Samsung has taken things a step further with their Galaxy Camera and Galaxy NX, making Android-powered cameras with full mobile connectivity. The only thing the Samsung Galaxy cameras can’t do is make a phone call. I would be truly surprised if Nikon and every other camera manufacturer aren’t working on something similar to Samsung’s Galaxy cameras. They are the obvious next step and the camera industry’s best answer to the Smart Phone. Nikon already dipped their toe in the water with the Coolpix S800c. I fully expect to see a new version in the near future with full mobile service, just like the Samsung Galaxy Camera. These are the compact cameras of the future.

This is a great subject for discussion. What do you think about point-and-shoot cameras vs. Smart Phones? Do you think camera companies can compete? What do you think about connected cameras like the Samsung Galaxy Camera and the Nikon Coolpix S800c? I’d really like to hear what the community thinks.


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About the author: Photo-John

Photo-John, a.k.a. John Shafer, is the managing editor of and has been since the site launched back in 1999. He's an avid outdoor enthusiast and spends as much time as possible on his mountain bike, hiking or skiing in the mountains. He's been taking pictures for ever and ever, and never goes anywhere without a camera.

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  • volks says:

    When smart phones with their tiny lens compete with point and shoot cameras, all it tells me that many point and shoot cameras have lousy lenses. Point and shoot cameras should fire up much faster and take far better quality pictures. It’s no wonder smart phones are taking over.

    • Photo-John says:

      You make a good point, volks – except I don’t think it’s actually true. If you really compare Smart Phone and point-and-shoot quality you’ll find that even cheap point-and-shoots have better image quality and better lenses – not to mention zooms. I did a close comparison in my Samsung Galaxy Camera review, just to be sure and the Galaxy Camera, which doesn’t have a standout lens or sensor, walked all over my Samsung Galaxy S3 camera phone in terms of image quality. You can see those comparison images in the Galaxy Camera review linked above.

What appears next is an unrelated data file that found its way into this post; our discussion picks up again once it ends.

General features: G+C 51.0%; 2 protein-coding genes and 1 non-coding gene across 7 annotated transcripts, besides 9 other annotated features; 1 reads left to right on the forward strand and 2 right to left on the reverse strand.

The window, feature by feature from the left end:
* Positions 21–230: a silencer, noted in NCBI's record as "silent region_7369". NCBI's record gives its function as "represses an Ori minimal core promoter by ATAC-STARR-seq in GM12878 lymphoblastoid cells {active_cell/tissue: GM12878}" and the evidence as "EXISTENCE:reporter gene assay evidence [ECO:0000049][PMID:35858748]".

• volks says:

    I’ve seen some pretty stunning close ups from the Apple I phone, and probably as you suggest that smart phone cameras are good for close ups. It would be interesting to know why smart phones are taking over point and shoot and what segment of the point and shoot market. Is it primarily the low end of the point and shoot market ? Thanks John, I will check out Galaxy link.

    • Photo-John says:

      I think the good Smart Phones actually have very good camera, volks. But the smaller sensors, minimal controls and tiny fixed lenses just don’t offer much, in my opinion. Almost any decent point-and-shoot will give you more. However, Smart Phones are good enough now, that most people don’t care if they can have more. The convenience of having one device in your pocket that can do it all wins. So if the camera companies want to compete, they need to either convince people that point-and-shoots are better, which they haven’t been able to do. Or they need to make a competitive device. As I said i this article, Nikon tested the water with the Android-powered Coolpix S800c. But I don’t think they went far enough. Samsung s the only company who really jumped in. Unfortunately, I think the Galaxy Camera is too big, too expensive and doesn’t perform well enough. But they’re on the right track.